01:58pm Friday 22 September 2017

Researchers say patients leave ER with poor understanding of how to care for themselves

While experts note that discharge education should begin with the initial assessment, it has often been an afterthought, leaving patients with unanswered questions and uncertainty about self-care.

Effective communication is an important part of quality care, especially in a distracting and time-limited environment like the ED.  In a new review article, researchers at The Hospital for Sick Children (SickKids) and Children’s Hospital Boston have found there is a lack of patient-family comprehension at the time of discharge from the ED. Patients and families are frequently unable to report the diagnosis, instructions for at-home care, medication use, or reasons to return to the hospital. The review article was published in the January issue of Annals of Emergency Medicine.

Researchers reviewed more than 50 studies from both adult and paediatric populations in MEDLINE and Cochrane databases, which contain journals from around the world. They summarized the current risks associated with insufficient communication at the time of discharge and also provide recommendations to improve patient and family comprehension.

“Discharge communication is an opportunity to recap the visit, teach patients and families how to safely care for themselves or their loved ones at home, and address any remaining questions,” says Dr. Stephen Porter, Principal Investigator of the review and Head of Emergency Medicine and Senior Associate Scientist in Child Health Evaluative Sciences at SickKids. “Failure to understand important elements of care can result in medical error at home and safety risks including incorrect medication use, inappropriate home care and failure to follow-up on concerning symptoms.”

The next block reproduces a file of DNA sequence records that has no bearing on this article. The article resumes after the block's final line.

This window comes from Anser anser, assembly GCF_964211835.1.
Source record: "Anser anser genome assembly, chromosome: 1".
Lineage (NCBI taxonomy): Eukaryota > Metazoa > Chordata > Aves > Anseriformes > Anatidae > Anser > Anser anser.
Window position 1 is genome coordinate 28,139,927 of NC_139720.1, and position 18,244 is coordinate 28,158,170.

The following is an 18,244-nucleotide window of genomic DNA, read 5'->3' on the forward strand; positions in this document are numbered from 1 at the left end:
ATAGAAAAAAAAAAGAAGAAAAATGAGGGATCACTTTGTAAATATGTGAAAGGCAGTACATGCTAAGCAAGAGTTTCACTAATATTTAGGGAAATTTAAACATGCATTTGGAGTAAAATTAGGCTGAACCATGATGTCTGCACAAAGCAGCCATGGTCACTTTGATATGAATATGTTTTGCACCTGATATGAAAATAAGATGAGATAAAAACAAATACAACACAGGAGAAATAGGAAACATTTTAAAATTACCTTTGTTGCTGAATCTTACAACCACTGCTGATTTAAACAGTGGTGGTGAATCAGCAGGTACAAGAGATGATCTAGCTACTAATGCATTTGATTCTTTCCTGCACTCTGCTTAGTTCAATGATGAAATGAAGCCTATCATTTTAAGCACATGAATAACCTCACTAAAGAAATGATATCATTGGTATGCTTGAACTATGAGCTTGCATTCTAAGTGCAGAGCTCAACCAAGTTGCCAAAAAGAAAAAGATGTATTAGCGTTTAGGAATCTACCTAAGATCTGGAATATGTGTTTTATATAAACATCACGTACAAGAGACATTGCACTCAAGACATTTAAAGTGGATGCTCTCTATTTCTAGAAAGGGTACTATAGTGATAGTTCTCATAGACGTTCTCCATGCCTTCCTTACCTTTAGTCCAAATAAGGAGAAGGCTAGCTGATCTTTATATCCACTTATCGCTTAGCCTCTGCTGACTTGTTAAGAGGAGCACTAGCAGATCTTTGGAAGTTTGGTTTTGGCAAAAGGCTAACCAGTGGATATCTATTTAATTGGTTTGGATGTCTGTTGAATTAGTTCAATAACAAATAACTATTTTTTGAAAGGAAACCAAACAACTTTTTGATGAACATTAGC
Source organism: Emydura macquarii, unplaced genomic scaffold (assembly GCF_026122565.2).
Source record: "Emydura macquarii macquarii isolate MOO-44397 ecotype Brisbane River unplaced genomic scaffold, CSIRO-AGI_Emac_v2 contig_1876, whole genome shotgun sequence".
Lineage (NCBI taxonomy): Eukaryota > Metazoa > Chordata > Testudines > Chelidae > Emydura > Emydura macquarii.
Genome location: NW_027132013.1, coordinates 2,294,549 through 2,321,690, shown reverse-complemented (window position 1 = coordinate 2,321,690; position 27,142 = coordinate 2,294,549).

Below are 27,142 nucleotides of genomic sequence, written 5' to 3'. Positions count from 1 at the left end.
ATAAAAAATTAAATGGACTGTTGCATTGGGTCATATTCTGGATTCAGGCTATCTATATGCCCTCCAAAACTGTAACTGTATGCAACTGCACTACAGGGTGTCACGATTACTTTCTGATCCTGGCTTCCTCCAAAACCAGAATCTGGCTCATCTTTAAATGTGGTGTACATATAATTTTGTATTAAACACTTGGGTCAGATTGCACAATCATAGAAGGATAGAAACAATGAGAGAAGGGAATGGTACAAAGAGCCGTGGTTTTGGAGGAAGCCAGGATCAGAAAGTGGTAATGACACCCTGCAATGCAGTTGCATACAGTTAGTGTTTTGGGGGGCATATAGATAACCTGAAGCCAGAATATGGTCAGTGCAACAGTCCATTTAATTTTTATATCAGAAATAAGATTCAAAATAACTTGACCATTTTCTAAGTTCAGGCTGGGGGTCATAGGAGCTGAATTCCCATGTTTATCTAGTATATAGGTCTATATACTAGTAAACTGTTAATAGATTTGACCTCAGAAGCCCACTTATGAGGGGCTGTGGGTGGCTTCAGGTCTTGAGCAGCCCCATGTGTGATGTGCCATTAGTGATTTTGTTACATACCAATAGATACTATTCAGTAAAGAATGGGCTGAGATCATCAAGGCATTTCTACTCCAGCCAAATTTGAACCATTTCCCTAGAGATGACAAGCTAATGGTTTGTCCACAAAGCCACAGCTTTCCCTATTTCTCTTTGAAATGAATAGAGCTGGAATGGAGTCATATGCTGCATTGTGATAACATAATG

Researchers recommend that instructions be given verbally, in writing and with visual representation to improve comprehension. Patients need structured content and clear instructions about at-home care with opportunities to ask questions, they say.

Porter explains that patients and families with limited understanding of health terms or language fluency are likely to be at a higher risk of leaving the ED with insufficient comprehension. “Poor understanding of instructions may also increase the risk of the patient revisiting the ED,” says Porter, who is also Associate Professor of Paediatrics at the University of Toronto. “It’s a two-way conversation that has often been overlooked. Language, appropriate reading level and use of medical terms need to be considered so that the conversation can be tailored to the patient.”

The researchers focused on studies that examined the content, delivery and comprehension of discharge instructions. They found in one study that although 76 per cent of the patients received an explanation of their symptoms, only 34 per cent received instructions about symptoms that should cause them to return to the ED. They also found that even when instructions were detailed and complete they can result in deficient comprehension if not presented in a way that is understandable to the patient or relative.